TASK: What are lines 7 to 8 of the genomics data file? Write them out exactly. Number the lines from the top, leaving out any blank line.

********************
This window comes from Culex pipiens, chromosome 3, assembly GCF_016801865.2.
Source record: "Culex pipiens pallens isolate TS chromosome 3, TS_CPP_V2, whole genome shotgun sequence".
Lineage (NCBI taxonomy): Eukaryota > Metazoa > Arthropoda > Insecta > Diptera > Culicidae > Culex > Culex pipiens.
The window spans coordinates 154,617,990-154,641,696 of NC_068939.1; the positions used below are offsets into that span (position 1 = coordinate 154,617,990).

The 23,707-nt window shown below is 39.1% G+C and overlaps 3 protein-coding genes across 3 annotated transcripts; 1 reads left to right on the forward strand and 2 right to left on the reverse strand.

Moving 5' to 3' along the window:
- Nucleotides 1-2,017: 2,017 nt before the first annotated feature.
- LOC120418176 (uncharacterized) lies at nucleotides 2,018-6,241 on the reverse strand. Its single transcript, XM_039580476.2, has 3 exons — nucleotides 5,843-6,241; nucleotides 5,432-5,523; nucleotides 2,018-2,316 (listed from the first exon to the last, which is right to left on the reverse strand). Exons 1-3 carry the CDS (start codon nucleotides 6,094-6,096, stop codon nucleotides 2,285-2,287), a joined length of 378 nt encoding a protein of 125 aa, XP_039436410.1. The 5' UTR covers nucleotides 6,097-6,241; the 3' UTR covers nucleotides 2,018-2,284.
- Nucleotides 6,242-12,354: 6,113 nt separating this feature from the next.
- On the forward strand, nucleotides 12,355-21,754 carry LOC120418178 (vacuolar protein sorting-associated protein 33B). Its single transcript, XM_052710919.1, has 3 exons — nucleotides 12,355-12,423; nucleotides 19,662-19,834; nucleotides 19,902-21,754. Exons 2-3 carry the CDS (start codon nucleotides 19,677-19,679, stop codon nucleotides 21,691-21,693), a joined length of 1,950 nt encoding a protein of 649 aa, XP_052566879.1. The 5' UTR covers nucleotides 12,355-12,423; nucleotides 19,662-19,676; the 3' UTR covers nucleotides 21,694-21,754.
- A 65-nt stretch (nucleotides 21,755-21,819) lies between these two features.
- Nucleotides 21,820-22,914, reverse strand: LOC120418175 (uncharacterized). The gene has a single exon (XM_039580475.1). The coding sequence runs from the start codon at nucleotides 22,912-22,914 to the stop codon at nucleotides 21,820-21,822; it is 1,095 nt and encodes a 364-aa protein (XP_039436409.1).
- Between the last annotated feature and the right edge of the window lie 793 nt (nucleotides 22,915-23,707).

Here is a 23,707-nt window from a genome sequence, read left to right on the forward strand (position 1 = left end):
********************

- Nucleotides 1-2,017: 2,017 nt before the first annotated feature.
- LOC120418176 (uncharacterized) lies at nucleotides 2,018-6,241 on the reverse strand. Its single transcript, XM_039580476.2, has 3 exons — nucleotides 5,843-6,241; nucleotides 5,432-5,523; nucleotides 2,018-2,316 (listed from the first exon to the last, which is right to left on the reverse strand). Exons 1-3 carry the CDS (start codon nucleotides 6,094-6,096, stop codon nucleotides 2,285-2,287), a joined length of 378 nt encoding a protein of 125 aa, XP_039436410.1. The 5' UTR covers nucleotides 6,097-6,241; the 3' UTR covers nucleotides 2,018-2,284.